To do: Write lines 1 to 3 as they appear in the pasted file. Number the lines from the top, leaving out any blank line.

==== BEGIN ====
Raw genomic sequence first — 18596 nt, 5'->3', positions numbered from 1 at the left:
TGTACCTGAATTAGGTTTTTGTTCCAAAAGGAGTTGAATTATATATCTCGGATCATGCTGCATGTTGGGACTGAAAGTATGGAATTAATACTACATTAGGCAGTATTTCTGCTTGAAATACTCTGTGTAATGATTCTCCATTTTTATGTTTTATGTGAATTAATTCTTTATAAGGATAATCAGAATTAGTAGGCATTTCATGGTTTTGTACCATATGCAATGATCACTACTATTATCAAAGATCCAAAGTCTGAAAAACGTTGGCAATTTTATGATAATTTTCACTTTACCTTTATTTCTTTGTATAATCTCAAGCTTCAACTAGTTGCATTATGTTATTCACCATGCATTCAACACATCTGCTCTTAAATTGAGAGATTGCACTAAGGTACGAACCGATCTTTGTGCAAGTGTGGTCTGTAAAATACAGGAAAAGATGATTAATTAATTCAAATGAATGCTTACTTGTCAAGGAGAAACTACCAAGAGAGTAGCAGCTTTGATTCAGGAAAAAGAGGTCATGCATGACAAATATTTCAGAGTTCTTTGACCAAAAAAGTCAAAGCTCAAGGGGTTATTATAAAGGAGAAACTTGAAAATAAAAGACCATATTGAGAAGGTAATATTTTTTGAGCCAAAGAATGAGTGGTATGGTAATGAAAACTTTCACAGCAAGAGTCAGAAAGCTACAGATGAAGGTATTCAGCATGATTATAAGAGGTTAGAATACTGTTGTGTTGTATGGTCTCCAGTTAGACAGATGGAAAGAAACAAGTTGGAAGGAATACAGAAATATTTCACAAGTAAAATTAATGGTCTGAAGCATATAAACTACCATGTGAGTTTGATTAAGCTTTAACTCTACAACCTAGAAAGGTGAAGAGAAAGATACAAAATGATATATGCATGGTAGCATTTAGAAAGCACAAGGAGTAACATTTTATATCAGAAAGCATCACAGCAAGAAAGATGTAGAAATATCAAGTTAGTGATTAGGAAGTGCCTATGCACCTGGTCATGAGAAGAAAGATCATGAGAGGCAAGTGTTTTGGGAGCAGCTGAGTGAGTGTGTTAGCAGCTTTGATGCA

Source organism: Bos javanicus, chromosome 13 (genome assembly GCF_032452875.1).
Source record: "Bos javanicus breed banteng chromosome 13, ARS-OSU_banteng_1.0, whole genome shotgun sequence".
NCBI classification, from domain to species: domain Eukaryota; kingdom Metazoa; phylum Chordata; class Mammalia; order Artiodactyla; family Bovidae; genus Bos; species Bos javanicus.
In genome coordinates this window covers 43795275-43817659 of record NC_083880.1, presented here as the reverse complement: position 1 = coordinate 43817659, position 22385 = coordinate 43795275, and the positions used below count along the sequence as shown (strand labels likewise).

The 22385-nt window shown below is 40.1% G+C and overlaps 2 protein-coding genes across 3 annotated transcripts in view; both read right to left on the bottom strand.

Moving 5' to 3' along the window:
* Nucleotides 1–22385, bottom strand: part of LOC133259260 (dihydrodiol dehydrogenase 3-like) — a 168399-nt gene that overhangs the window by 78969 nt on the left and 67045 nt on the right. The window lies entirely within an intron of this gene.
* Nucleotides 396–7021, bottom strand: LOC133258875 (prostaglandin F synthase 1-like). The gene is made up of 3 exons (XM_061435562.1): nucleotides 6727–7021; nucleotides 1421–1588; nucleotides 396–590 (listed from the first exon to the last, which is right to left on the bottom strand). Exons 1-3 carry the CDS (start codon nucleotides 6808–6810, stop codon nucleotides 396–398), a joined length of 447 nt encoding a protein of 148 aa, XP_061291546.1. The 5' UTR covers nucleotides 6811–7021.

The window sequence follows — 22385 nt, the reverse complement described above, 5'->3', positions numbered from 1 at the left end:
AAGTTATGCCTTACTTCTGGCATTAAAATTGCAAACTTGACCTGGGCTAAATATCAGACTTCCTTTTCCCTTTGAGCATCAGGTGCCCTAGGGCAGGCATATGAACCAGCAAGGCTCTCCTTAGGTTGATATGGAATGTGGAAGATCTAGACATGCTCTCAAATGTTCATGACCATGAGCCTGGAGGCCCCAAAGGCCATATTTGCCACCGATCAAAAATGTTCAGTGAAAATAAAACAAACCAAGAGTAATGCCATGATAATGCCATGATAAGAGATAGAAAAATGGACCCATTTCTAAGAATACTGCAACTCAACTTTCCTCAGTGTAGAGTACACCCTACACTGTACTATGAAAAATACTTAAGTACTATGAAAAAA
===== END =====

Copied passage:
Raw genomic sequence first — 18596 nt, 5'->3', positions numbered from 1 at the left:
TGTACCTGAATTAGGTTTTTGTTCCAAAAGGAGTTGAATTATATATCTCGGATCATGCTGCATGTTGGGACTGAAAGTATGGAATTAATACTACATTAGGCAGTATTTCTGCTTGAAATACTCTGTGTAATGATTCTCCATTTTTATGTTTTATGTGAATTAATTCTTTATAAGGATAATCAGAATTAGTAGGCATTTCATGGTTTTGTACCATATGCAATGATCACTACTATTATCAAAGATCCAAAGTCTGAAAAACGTTGGCAATTTTATGATAATTTTCACTTTACCTTTATTTCTTTGTATAATCTCAAGCTTCAACTAGTTGCATTATGTTATTCACCATGCATTCAACACATCTGCTCTTAAATTGAGAGATTGCACTAAGGTACGAACCGATCTTTGTGCAAGTGTGGTCTGTAAAATACAGGAAAAGATGATTAATTAATTCAAATGAATGCTTACTTGTCAAGGAGAAACTACCAAGAGAGTAGCAGCTTTGATTCAGGAAAAAGAGGTCATGCATGACAAATATTTCAGAGTTCTTTGACCAAAAAAGTCAAAGCTCAAGGGGTTATTATAAAGGAGAAACTTGAAAATAAAAGACCATATTGAGAAGGTAATATTTTTTGAGCCAAAGAATGAGTGGTATGGTAATGAAAACTTTCACAGCAAGAGTCAGAAAGCTACAGATGAAGGTATTCAGCATGATTATAAGAGGTTAGAATACTGTTGTGTTGTATGGTCTCCAGTTAGACAGATGGAAAGAAACAAGTTGGAAGGAATACAGAAATATTTCACAAGTAAAATTAATGGTCTGAAGCATATAAACTACCATGTGAGTTTGATTAAGCTTTAACTCTACAACCTAGAAAGGTGAAGAGAAAGATACAAAATGATATATGCATGGTAGCATTTAGAAAGCACAAGGAGTAACATTTTATATCAGAAAGCATCACAGCAAGAAAGATGTAGAAATATCAAGTTAGTGATTAGGAAGTGCCTATGCACCTGGTCATGAGAAGAAAGATCATGAGAGGCAAGTGTTTTGGGAGCAGCTGAGTGAGTGTGTTAGCAGCTTTGATGCA

Source organism: Bos javanicus, chromosome 13 (genome assembly GCF_032452875.1).